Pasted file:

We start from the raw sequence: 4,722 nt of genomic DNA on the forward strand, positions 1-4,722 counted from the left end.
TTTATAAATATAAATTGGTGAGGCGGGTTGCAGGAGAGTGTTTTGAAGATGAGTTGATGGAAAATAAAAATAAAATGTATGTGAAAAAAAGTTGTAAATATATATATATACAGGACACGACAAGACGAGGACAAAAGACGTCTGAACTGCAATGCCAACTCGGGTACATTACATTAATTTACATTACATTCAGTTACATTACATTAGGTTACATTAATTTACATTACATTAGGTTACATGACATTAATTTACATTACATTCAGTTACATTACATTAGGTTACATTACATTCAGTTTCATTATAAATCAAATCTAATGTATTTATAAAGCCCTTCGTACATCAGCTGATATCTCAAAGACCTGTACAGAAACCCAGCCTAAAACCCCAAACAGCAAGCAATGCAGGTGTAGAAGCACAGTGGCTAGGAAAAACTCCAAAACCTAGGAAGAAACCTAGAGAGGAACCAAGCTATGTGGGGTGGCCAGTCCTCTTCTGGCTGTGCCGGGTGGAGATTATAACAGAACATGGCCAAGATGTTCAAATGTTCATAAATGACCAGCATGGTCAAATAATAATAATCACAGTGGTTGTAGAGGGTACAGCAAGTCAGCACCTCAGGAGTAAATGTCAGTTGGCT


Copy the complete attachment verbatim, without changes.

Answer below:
We start from the raw sequence: 4,722 nt of genomic DNA on the forward strand, positions 1-4,722 counted from the left end.
TTTATAAATATAAATTGGTGAGGCGGGTTGCAGGAGAGTGTTTTGAAGATGAGTTGATGGAAAATAAAAATAAAATGTATGTGAAAAAAAGTTGTAAATATATATATATACAGGACACGACAAGACGAGGACAAAAGACGTCTGAACTGCAATGCCAACTCGGGTACATTACATTAATTTACATTACATTCAGTTACATTACATTAGGTTACATTAATTTACATTACATTAGGTTACATGACATTAATTTACATTACATTCAGTTACATTACATTAGGTTACATTACATTCAGTTTCATTATAAATCAAATCTAATGTATTTATAAAGCCCTTCGTACATCAGCTGATATCTCAAAGACCTGTACAGAAACCCAGCCTAAAACCCCAAACAGCAAGCAATGCAGGTGTAGAAGCACAGTGGCTAGGAAAAACTCCAAAACCTAGGAAGAAACCTAGAGAGGAACCAAGCTATGTGGGGTGGCCAGTCCTCTTCTGGCTGTGCCGGGTGGAGATTATAACAGAACATGGCCAAGATGTTCAAATGTTCATAAATGACCAGCATGGTCAAATAATAATAATCACAGTGGTTGTAGAGGGTACAGCAAGTCAGCACCTCAGGAGTAAATGTCAGTTGGCT